What is the structure of the UV-curable lamp? What are the materials that make up the components of the UV curing lamp? In the ultraviolet light generated by the mercury discharge tube in the UV curing lamp: an inert gas of mercury vapor, a quartz tube containing two electrodes and an insulator.
At the highest point reached at 254 nm, 310 nm and 366 nm in mercury, radiation between 200 and 400 nm is produced. Quartz cuts a shorter wavelength and does not deliver radiation below 230 nm.
Each atom consists of a nucleus with many electrons floating around it in a fixed orbit. By adding energy (electrical) electrons are brought in a higher orbit.
Each element shows a trend back to its original state. The electron will retreat in its previous orbit: Excessive energy is emitted as a photon.
The ultraviolet lamp used in normal times is made by pressing a dielectric mercury arc lamp or an MPMA lamp. It can be produced in lengths from a few millimeters to over 2 meters. The life of these lamps varies from 1000 to 2500 hours.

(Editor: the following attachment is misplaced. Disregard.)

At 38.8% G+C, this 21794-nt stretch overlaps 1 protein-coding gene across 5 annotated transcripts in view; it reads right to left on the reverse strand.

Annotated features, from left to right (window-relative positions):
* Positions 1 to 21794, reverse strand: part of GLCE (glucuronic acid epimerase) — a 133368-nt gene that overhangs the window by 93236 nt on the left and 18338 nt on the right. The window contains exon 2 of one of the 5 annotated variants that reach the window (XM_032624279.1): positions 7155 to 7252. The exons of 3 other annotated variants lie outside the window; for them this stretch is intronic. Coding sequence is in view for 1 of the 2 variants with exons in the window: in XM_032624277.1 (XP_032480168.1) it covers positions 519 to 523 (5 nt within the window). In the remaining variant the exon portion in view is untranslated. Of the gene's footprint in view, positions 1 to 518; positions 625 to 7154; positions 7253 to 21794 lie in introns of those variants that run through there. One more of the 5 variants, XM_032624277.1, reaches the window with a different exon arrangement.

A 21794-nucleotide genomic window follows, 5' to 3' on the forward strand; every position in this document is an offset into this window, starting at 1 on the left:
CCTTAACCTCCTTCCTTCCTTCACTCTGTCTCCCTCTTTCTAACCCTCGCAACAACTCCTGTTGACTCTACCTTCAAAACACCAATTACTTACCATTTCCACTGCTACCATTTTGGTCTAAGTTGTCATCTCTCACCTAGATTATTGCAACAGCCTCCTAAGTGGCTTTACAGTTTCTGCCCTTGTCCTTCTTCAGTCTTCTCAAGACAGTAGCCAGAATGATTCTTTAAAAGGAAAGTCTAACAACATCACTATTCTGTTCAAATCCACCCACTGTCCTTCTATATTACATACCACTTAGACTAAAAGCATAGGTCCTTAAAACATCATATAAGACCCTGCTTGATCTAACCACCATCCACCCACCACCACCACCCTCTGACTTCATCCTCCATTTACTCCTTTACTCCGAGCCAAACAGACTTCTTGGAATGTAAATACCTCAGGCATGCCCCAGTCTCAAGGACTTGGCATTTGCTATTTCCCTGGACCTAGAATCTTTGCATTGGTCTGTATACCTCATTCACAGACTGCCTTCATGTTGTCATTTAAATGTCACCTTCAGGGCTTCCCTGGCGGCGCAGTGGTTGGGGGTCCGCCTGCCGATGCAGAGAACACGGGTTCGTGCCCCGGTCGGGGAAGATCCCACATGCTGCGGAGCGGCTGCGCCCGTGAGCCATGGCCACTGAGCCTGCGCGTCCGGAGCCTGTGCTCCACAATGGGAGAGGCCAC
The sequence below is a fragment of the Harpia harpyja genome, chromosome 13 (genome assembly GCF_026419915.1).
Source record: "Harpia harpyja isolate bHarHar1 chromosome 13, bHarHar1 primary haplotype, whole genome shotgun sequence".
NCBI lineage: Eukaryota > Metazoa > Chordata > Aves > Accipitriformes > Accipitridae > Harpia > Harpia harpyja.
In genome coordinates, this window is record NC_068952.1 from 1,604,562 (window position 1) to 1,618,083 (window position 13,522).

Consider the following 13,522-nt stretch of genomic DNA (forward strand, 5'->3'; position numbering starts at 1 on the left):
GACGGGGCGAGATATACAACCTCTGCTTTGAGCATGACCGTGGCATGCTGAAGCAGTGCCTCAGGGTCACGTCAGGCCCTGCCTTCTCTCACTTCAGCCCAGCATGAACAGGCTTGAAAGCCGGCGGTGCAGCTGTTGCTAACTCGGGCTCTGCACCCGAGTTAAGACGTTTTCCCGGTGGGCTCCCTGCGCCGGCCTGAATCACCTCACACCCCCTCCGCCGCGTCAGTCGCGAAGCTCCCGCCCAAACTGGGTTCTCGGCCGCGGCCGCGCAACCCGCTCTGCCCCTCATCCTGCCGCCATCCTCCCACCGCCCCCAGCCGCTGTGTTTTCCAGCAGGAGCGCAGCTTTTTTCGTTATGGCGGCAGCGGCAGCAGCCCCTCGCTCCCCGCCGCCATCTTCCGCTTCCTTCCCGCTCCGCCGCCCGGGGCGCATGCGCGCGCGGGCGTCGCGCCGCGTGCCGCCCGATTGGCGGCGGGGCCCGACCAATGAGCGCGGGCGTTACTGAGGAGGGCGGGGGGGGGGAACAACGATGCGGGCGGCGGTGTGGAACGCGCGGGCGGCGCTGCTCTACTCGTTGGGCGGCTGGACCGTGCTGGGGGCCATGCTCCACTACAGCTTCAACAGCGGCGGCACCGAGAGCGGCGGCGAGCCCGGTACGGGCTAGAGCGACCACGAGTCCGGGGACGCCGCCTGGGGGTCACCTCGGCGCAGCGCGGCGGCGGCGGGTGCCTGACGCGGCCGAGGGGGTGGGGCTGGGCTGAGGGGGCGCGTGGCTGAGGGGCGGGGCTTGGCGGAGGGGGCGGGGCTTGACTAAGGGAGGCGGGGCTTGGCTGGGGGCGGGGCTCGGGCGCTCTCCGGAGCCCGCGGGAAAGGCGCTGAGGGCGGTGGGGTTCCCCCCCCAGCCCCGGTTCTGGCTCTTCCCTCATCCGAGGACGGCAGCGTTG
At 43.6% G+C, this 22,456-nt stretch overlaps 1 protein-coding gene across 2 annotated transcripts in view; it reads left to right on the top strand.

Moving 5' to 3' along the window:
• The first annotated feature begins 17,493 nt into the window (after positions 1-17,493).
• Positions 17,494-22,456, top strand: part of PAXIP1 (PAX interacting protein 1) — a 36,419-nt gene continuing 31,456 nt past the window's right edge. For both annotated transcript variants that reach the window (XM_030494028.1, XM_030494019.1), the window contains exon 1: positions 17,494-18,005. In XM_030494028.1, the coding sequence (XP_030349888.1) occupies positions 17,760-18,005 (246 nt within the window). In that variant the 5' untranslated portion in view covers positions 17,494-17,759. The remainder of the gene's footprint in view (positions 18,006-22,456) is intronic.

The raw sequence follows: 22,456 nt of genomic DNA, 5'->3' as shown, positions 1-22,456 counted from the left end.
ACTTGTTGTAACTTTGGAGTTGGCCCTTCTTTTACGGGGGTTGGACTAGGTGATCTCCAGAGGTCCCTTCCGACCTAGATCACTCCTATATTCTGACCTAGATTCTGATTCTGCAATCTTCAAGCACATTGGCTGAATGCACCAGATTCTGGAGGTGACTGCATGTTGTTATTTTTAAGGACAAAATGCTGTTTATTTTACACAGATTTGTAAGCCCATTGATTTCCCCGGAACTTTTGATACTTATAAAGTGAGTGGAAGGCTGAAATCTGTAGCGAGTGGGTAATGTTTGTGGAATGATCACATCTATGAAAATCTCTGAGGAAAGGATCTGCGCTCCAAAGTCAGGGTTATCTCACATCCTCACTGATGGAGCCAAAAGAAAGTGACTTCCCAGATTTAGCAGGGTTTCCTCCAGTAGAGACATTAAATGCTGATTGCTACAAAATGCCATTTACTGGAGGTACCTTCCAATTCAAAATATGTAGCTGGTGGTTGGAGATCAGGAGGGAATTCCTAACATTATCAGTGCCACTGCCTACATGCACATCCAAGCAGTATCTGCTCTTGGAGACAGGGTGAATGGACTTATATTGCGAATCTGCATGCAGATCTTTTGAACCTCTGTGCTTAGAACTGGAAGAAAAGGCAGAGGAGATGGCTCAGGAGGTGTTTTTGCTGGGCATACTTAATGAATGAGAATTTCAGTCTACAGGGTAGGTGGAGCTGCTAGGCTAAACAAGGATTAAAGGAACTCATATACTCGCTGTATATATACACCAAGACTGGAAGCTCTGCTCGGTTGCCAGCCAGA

The tube is made of quartz, because this material can not only transmit ultraviolet light but also tolerate a material with a high temperature of 6 to 800 °C. If the lamp is damaged, it will easily reach the melting point (1100 ° C)
The electrodes are made of tungsten: the process of producing them is extremely complicated. Tungsten is used because the temperature of the curve can rise above 3,000 °C.
A molybdenum plate is used to connect the electrodes and wires, which can be expanded together with quartz. And still can withstand high voltage when heated.
The lamp is finally suspended to a ceramic (or other) insulator.
Because the supply current is often not enough to power a MPMA lamp, the UV lamp typically uses a transformer. Two types will be used: induction and repair of power transformers. Standard ballasts are also used up to 5 kW capacity.